NEClimbs - information for New Hampshire, Maine and Vermont rock and ice climbers
Current conditions in North Conway, NH at 9:29a on 07/01/22 - Temperature: 67.9 °F - Wind speed: 0.0 mph - Wind chill: 67.9 °F - Barometric pressure: 29.881 in - 3 Hour Barometer Trend: Falling Slowly - Humidity: 31 %
BugCON 4: almost too intense for climbing, DEET required
4 out of a possible 5
International Mountain Climbing SchoolFriends Of The LedgesEquinox Guiding Service LLCThe ACCESS Fund, Protect America's ClimbingMount Washington Valley Climbers Cooperative
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August 26, 2004

Hi Folks,

Sink or swim, that's what all us kids did. I still remember my grandfather tossing me into the middle of the pool at the YMCA in Macon, Georgia. This was when I was probably 4. There were several of his friends right there so I wouldn't have stayed under very long, and I most certainly wasn't going to drown. Of course I knew it was coming, but still it was a shock. Fortunately, like most of us, I popped up to the surface like a cork and dog-paddled my sputtering way to the side of the pool to echoing applause. From then on the water and I were inseparable.

So, once again, what does all this have to do with climbing? I got an email recently from an acquaintance containing several pictures of his 7 year old grandson leading his first climb over at Lost Ledge. Obviously the kid had climbed before. He knew how to clip bolts, tie into anchors, and even how to belay his second up the climb. In fact he seemed to have all the techniques reasonably well in hand, adults were supervising everything and the climb was very moderate by any standard (we're talking 5.3 here). I've seen first-time adult leaders who didn't look as relaxed.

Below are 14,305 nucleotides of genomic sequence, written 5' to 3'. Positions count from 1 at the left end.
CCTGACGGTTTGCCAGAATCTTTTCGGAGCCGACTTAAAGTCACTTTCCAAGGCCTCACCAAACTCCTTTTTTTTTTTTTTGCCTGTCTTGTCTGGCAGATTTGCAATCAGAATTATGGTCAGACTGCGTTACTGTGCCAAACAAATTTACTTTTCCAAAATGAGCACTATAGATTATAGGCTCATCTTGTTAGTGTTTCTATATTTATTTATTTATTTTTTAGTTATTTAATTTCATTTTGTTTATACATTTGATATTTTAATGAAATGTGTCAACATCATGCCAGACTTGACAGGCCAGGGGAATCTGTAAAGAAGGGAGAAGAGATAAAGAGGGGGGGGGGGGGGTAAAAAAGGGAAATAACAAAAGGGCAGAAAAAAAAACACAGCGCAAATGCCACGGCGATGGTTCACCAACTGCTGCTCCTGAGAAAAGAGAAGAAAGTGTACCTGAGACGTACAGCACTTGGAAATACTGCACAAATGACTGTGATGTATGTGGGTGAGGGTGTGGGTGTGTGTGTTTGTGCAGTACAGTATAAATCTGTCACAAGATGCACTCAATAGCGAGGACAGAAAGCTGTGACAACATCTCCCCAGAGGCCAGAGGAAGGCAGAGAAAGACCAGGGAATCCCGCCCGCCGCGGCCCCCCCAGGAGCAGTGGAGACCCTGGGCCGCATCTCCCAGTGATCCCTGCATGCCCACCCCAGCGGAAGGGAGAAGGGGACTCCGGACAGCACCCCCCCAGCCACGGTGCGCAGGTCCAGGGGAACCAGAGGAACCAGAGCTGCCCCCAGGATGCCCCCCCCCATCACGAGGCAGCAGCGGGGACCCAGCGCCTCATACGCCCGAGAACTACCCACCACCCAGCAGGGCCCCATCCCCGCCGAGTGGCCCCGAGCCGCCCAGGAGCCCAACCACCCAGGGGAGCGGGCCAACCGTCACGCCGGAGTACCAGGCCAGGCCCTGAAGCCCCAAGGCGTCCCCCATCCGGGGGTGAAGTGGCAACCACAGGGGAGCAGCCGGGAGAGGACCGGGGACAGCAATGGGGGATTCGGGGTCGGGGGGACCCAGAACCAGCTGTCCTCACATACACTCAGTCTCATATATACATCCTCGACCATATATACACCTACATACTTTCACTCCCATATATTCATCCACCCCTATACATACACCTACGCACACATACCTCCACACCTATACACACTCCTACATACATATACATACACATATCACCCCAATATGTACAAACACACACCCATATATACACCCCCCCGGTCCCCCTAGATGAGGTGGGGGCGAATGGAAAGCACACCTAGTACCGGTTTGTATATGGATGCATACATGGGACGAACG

Still, you certainly have to admit it was not without risk. In this day and age it's rare for people to take risks with their children. The government and other "interested parties" try so hard to protect people from themselves that something like this could easily be labeled as child-endangerment. (You'll notice I'm not naming any names here either!) You know my parents would probably have been arrested by today's standards for allowing me to ride my 1-speed Huffy 15 miles to the beach and back by myself on many summer days when I was about 10 years old. Heck, my grandfather hauled me all over the North Georgia mountains up to about a 5.5 grade starting when I was 6. All we had was an old hemp rope tied around our waists. Who knows what the climbs were like really, but the exposure was prodigious to me at the time. And god forbid the authorities find out who took their 8-year old up Pinnacle gully in the winter! Are we getting just a bit too, over the top with this kind of thing?

The proud grandfather of our fledgling leader says;

"No matter what you do someone will complain. Well let them. I was right there with him the whole time. He was so proud of what he did and I was too. I look at this and see other Fathers getting their sons and daughters out and spending more time with them."

The young climber had this to say;

"I am proud to have done my first lead climb today on a Mr. Joe Cote, Mr. Bob Fraser, Mr. Jeff Fraser, & Mr. Al Lapadde route, 'Carpet Slabber' a 5.3 climb at Lost Ledge. Thank you guys for doing a nice climb for beginners like me. I did have some trouble getting the carabiner in that funny bolt Mr. Cote. I also did Gawking at the Broad Squad just last week (5.5), but I top roped that one. Oh yea my sister followed me up both climbs she's only 5, I'm 7."

Here are a few pix you may, or may not, appreciate - I certainly do:

at the first belay
good rope management
starting second pitch
belaying the second